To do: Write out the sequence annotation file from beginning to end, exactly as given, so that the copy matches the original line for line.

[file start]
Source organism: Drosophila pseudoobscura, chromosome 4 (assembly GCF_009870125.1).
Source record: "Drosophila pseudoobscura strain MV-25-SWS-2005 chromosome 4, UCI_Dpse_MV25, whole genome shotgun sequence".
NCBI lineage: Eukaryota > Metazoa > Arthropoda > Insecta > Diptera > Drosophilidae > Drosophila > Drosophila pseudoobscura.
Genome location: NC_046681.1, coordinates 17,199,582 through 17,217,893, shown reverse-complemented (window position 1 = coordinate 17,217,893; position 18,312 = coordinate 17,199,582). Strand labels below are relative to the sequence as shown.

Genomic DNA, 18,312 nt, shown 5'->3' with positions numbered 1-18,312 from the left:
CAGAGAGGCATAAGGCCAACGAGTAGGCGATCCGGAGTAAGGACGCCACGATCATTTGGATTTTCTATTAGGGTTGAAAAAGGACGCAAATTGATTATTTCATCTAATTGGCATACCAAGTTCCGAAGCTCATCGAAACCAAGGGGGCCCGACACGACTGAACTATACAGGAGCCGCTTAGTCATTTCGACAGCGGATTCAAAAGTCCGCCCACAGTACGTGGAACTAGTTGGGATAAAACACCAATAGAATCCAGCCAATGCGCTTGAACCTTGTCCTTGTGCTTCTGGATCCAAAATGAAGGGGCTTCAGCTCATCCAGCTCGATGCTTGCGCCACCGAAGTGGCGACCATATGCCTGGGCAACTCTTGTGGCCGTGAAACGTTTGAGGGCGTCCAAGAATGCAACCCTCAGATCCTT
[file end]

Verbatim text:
Source organism: Drosophila pseudoobscura, chromosome 4 (assembly GCF_009870125.1).
Source record: "Drosophila pseudoobscura strain MV-25-SWS-2005 chromosome 4, UCI_Dpse_MV25, whole genome shotgun sequence".
NCBI lineage: Eukaryota > Metazoa > Arthropoda > Insecta > Diptera > Drosophilidae > Drosophila > Drosophila pseudoobscura.
Genome location: NC_046681.1, coordinates 17,199,582 through 17,217,893, shown reverse-complemented (window position 1 = coordinate 17,217,893; position 18,312 = coordinate 17,199,582). Strand labels below are relative to the sequence as shown.

Genomic DNA, 18,312 nt, shown 5'->3' with positions numbered 1-18,312 from the left:
CAGAGAGGCATAAGGCCAACGAGTAGGCGATCCGGAGTAAGGACGCCACGATCATTTGGATTTTCTATTAGGGTTGAAAAAGGACGCAAATTGATTATTTCATCTAATTGGCATACCAAGTTCCGAAGCTCATCGAAACCAAGGGGGCCCGACACGACTGAACTATACAGGAGCCGCTTAGTCATTTCGACAGCGGATTCAAAAGTCCGCCCACAGTACGTGGAACTAGTTGGGATAAAACACCAATAGAATCCAGCCAATGCGCTTGAACCTTGTCCTTGTGCTTCTGGATCCAAAATGAAGGGGCTTCAGCTCATCCAGCTCGATGCTTGCGCCACCGAAGTGGCGACCATATGCCTGGGCAACTCTTGTGGCCGTGAAACGTTTGAGGGCGTCCAAGAATGCAACCCTCAGATCCTT